After running up and down five flights of stairs two or three dozen times and fighting your way through mobs of kids in swimsuits waving wands in your face, you might be ready for a well-deserved break. Your child probably isn’t. If he or she is young (under age eight or so), you may need to tag-team it with your spouse or a energetic grandparent, but we felt comfortable allowing our older kids to continue playing in pairs (and judging by the amount of kids swarming the halls, other parents felt the same way). Once kids understand how the game is organized, they can continue working their way through the quests on their own. (Being able to read helps, but isn’t crucial…the clues are spoken as well as typed on the screen.) Remind them that if they get confused, they can ‘check their status’ at any time at any tree to see what they’ve accomplished and what they still need to find for any given quest, and MagiQuest staff are always on-hand to help in the shop. See? Now you don’t need any MagiQuest online cheats!

For more tips and an overview from a QuestMaster, check out the Pit Stops for Kids’ Kid Cam:

But wait, there’s more: Final tips to get you through the game!

  1. If in doubt, ask! Down in the MagiQuest shop, staffers can field any questions, from general inquiries to specifics (i.e. ‘I can’t find the pixie watching the stars by night’), and are happy to give answers (‘Third floor landing, past the elevator to the right’). Other kids are also very helpful. They are occasionally rewarded for helping fellow Magi with extra points added to their scores down in the Magi shop, so feel free to ask a staffer for a ‘guide’ as needed.
  2. Always ‘accept’ quests before taking off to find clues.
  3. The MagiQuest game ‘activates’ at a set time each morning and turns off at a set time each night. These times vary slightly by season and lodge, but are generally posted as 9 am and 10 pm. The evening shutdown seems strictly adhered to, but often, however, the game is turned on earlier than posted in the mornings. If you have an anxious gamer, they may be able to play as early as 8 am.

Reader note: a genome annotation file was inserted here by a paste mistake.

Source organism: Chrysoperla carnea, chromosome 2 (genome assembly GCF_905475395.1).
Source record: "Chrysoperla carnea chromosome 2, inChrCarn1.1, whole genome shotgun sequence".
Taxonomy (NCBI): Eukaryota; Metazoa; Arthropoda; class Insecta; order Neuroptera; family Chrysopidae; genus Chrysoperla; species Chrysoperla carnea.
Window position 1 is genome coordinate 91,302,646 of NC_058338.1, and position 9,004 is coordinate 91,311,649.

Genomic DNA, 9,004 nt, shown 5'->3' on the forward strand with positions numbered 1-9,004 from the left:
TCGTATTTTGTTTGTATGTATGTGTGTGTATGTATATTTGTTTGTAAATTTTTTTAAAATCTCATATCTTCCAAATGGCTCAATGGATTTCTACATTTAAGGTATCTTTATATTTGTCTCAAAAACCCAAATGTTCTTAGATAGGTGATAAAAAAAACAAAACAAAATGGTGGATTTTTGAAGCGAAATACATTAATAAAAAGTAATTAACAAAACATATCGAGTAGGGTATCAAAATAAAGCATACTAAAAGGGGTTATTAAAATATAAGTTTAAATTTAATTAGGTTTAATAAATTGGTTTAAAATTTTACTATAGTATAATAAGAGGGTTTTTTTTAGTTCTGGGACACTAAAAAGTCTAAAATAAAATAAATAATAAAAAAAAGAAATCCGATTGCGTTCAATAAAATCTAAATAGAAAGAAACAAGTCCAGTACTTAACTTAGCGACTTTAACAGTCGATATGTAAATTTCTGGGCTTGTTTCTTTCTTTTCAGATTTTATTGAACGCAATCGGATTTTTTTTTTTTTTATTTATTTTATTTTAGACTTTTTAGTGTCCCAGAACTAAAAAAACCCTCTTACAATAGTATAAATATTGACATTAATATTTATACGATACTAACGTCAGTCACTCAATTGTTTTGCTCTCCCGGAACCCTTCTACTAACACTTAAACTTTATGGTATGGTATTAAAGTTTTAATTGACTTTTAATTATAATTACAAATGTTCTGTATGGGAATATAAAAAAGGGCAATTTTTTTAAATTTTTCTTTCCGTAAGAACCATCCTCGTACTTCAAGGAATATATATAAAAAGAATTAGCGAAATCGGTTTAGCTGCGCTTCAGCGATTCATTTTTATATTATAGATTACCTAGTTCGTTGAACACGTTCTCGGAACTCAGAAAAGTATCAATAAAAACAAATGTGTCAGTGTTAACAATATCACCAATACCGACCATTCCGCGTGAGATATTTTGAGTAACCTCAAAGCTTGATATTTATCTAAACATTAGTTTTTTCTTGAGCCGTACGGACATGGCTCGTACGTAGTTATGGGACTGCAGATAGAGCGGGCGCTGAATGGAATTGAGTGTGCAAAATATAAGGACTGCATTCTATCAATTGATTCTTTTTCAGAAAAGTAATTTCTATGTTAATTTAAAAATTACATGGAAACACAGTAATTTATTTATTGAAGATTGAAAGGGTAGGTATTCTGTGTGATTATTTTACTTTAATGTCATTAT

4. When fighting the dragon, only one player at a time is allowed in the lair. This is because additional wands can mess up the game settings. Be prepared to wait as long as 15 minutes in line when the lodge is full, and use your time waiting wisely: study how the other kids get into the lair…I won’t ruin the fun for you, but it involves a series of wand waving at various fixed points in the doorway.
  5. Check your standings on TV at night! Kids love seeing their Magi names listed each night on the lodge’s information channel. My kids always check how much gold they have before climbing into their KidCabin beds. Sweet dreams!
  6. MagiQuest seems to be busiest in the evenings after dinner. If the lodge is near or at capacity at the time of your visit, yoMagiQuestu’re much better off visiting the water park at this time and playing MagiQuest during or near mealtimes or in the morning.
  7. Keep your wand for next time. You can use the again and again! After our first Great Wolf visit, my kids brought their wands hom
    e and played with them (roughly) for almost two years before we went back. When we presented their wands for approval at the wand shop, they worked perfectly! And their games were still stored in the computer chip, allowing them to continue where they left off as long as we purchased the game again for $9.99. Remembering to bring wands back is a major money saver.

CompassQuest: CompassQuest is Great Wolf’s newest addition to the MagiQuest game. Players need to purchase another tool (a plastic compass that attaches to their wand with a clip). The challenges are timed, which adds an element of excitement for older players, but keep in mind that when the resort is full, this will mean longer lines at the ‘trees’ and lairs. Kids can get frustrated watching their time run out while they wait! Be sure to play at off-peak times (right when MagiQuest activates in the morning or during mealtimes.)